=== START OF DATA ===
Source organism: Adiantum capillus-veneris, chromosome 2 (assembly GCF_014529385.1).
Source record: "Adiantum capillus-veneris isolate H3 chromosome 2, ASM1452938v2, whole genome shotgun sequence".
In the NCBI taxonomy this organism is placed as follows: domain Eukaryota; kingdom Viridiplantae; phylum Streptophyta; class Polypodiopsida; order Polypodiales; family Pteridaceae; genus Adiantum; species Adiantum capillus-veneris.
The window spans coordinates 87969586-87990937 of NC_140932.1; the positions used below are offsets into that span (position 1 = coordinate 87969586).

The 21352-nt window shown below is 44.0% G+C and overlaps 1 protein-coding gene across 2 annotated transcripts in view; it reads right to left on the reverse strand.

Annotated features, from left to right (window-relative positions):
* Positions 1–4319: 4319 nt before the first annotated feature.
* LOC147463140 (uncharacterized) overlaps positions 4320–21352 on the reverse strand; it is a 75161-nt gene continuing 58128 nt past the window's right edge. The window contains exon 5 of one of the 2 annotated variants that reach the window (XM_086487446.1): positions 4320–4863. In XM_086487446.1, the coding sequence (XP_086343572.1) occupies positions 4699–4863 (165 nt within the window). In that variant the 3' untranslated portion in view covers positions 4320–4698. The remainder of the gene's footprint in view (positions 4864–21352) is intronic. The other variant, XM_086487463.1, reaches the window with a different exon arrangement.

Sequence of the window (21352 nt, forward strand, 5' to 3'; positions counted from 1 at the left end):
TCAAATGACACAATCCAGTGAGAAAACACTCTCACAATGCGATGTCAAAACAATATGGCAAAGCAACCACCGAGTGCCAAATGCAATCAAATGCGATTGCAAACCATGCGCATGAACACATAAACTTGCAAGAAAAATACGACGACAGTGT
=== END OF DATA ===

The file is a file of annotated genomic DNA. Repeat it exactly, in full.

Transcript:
Source organism: Adiantum capillus-veneris, chromosome 2 (assembly GCF_014529385.1).
Source record: "Adiantum capillus-veneris isolate H3 chromosome 2, ASM1452938v2, whole genome shotgun sequence".
In the NCBI taxonomy this organism is placed as follows: domain Eukaryota; kingdom Viridiplantae; phylum Streptophyta; class Polypodiopsida; order Polypodiales; family Pteridaceae; genus Adiantum; species Adiantum capillus-veneris.
The window spans coordinates 87969586-87990937 of NC_140932.1; the positions used below are offsets into that span (position 1 = coordinate 87969586).

The 21352-nt window shown below is 44.0% G+C and overlaps 1 protein-coding gene across 2 annotated transcripts in view; it reads right to left on the reverse strand.

Annotated features, from left to right (window-relative positions):
* Positions 1–4319: 4319 nt before the first annotated feature.
* LOC147463140 (uncharacterized) overlaps positions 4320–21352 on the reverse strand; it is a 75161-nt gene continuing 58128 nt past the window's right edge. The window contains exon 5 of one of the 2 annotated variants that reach the window (XM_086487446.1): positions 4320–4863. In XM_086487446.1, the coding sequence (XP_086343572.1) occupies positions 4699–4863 (165 nt within the window). In that variant the 3' untranslated portion in view covers positions 4320–4698. The remainder of the gene's footprint in view (positions 4864–21352) is intronic. The other variant, XM_086487463.1, reaches the window with a different exon arrangement.

Sequence of the window (21352 nt, forward strand, 5' to 3'; positions counted from 1 at the left end):
TCAAATGACACAATCCAGTGAGAAAACACTCTCACAATGCGATGTCAAAACAATATGGCAAAGCAACCACCGAGTGCCAAATGCAATCAAATGCGATTGCAAACCATGCGCATGAACACATAAACTTGCAAGAAAAATACGACGACAGTGT